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#1
Old 04-17-2012, 07:51 AM
Toney616
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Arrow The Frazier-Ali feud 1-2

Of the various levels of contempt, two are of interest in relation
to Ali-Frazier. The contempt that Ali held for Frazier during the final
third of his career and in retirement was at the level of “Hobbesian
indifference,” which William Ian Miller, author of The Anatomy of
Disgust, points out, is designed to render the target invisible or nonexistent.
But Ali was not always Hobbesian. Early on, as Cassius Clay,
he had an insolent contempt, a promiscuous spray of disrespect that
indicates someone trying to secure rank by mere display; a rather
mean fool. When he became champ, he accelerated the contempt
that shames and humiliates, especially against those he saw as threats
to his superiority and rank among blacks, particularly the much-loved
Floyd Patterson and later the implacable challenge of Frazier. Joe’s
contempt, ceaseless and unsparing, was a different sort from the outset.
His was that of the “blood-feuder,” and remains so today. Besides
responding to the pain and humiliation Ali caused him, he wanted
and wants to reduce his rank, to show him that he failed, that he
never measured up, that he claimed much more for himself than he
was. Ali has sat in Frazier’s gut like a broken bottle.

The Frazier Ali-feud 1-2
The Heavyweights
A series of threads about Frazier, Ali, Patterson and Tyson





Frazier

For a good period, Joe Frazier seemed as if he had been born at
the age of twenty-one. No one knew much about him. In many conversations
he was agreeable enough, but there was a strained cheerfulness,
and just below a restrained hostility. Or was it? Perhaps it was
just a matter of confusion within that was behind his vague remoteness,
a distrust of white people, a frustration with his ability to articulate
or know how to act confidently, or that he hadn’t come to
accept himself as a contender. He never looked you in the eyes, never
seemed to want to be there. Gypsy Joe was asked about his pal’s
demeanor and said: “He just a warrior. He afraid to say much.” Most
likely, all of the above was true about Frazier then; he left the personality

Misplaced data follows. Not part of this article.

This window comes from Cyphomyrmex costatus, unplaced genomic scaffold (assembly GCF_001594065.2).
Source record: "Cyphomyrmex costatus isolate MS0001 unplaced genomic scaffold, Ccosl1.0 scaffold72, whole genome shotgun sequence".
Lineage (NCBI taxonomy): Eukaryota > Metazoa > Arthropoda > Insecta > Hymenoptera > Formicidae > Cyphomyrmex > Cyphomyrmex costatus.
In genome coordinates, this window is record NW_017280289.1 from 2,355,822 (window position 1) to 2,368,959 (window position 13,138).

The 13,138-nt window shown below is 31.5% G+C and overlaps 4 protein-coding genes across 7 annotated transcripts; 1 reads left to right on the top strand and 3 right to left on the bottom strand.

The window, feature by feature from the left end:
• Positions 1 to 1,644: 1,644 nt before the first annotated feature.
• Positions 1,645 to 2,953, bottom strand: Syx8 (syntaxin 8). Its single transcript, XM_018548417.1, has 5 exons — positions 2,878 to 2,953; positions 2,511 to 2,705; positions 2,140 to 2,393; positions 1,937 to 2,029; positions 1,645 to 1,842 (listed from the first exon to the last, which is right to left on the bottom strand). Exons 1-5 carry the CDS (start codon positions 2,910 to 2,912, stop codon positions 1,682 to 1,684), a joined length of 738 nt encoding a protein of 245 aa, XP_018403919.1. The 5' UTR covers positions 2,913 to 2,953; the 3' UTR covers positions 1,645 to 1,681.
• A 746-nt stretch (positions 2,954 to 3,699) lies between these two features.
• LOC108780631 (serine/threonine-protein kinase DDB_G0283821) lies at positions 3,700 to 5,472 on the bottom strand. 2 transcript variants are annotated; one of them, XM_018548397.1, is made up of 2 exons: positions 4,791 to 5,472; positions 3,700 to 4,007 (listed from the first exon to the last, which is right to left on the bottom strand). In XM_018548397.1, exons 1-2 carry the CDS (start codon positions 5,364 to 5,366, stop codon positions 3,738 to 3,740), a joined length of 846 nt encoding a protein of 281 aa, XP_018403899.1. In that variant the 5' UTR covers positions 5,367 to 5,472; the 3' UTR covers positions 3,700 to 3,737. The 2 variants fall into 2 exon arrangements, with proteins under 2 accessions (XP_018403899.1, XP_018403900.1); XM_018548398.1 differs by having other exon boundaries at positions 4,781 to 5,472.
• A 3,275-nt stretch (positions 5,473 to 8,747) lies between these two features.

of himself up to his manager, Yank Durham, who gladly
obliged. He was seldom without Durham by his side, and over the
years it become discomfiting and eerie how the manager seemed to
think he was the fighter, how he even ended sentences for him, like:
“I don’t think this fight will go long. You won’t see any lumps on my
face after this one. I wanna do some dancin’ with the girls tonight.”

It wasn’t until Ali began to humiliate Frazier about his blackness,
tried to turn him into a white pawn, that he started to respond about
his youth and bleak times. The last of eleven children, Joe was raised
in Laurel Bay, not far from Beaufort, South Carolina, the otherworldly
low country that was the oldest and most historical settlement
of the slave culture in the nation. The people there were perjoratively
called Geechee, but they were actually Gullah and they
spoke a language of their own. They had their own way of living, had
a silent contempt for whites, and were suspicious of other blacks,
who viewed them in turn as backward and dangerous, a people who
had not moved beyond slavery. They were in fact a proud, independent
people who clung to African ways (to assimilate was to lose their
souls) with small adjustments for reality. Once there, you could never
forget the people or the land, filled with large trees weeping Spanish
moss, thousands of whispering, steaming waterways that easily concealed
bootleg stills and smuggling.

“I don’t think Frazier knew the term Uncle
Tom,” says Ricki Lights, a poet and medical doctor in Philly who was
raised there. “You never heard it. To call a Gullah an Uncle Tom would
be asking to die. I mean it.”
Slave history of the low country supports that view. Class distinc
tion based on skin color was drawn almost from the beginning of the
settlement. Mulattoes, the fair-skinned progeny of white slavers and
African women, were the emerging group and favored by owners. They
got the better jobs and a big share of the largess (such as it was) that was
handed down on the whim of their masters. Purebloods from Africa,
seen as nonadaptive, resented sharply the superior airs of the mulattoes,
who were too eager to conform to white culture. In various rebellions
that were often chronic, the mulattoes were rarely included in conspiratorial
plans; the blooded didn’t trust them.
While Frazier would later call Ali a “half-breed” in Manila, the
phrase was not just a passing comment of frustration; it leaped out
from a tribal flash of racial memory. Always able to feel the lancing
invective with which Ali assaulted him, Frazier began to see it as an
orchestrated campaign to crush any respect he had in the black community.
Blacks who understood the mulatto and pureblood equation
winced. On display every day in the streets, it was now being played
out in a large public way.
The Muslims, it should be pointed out, mirrored the age-old divide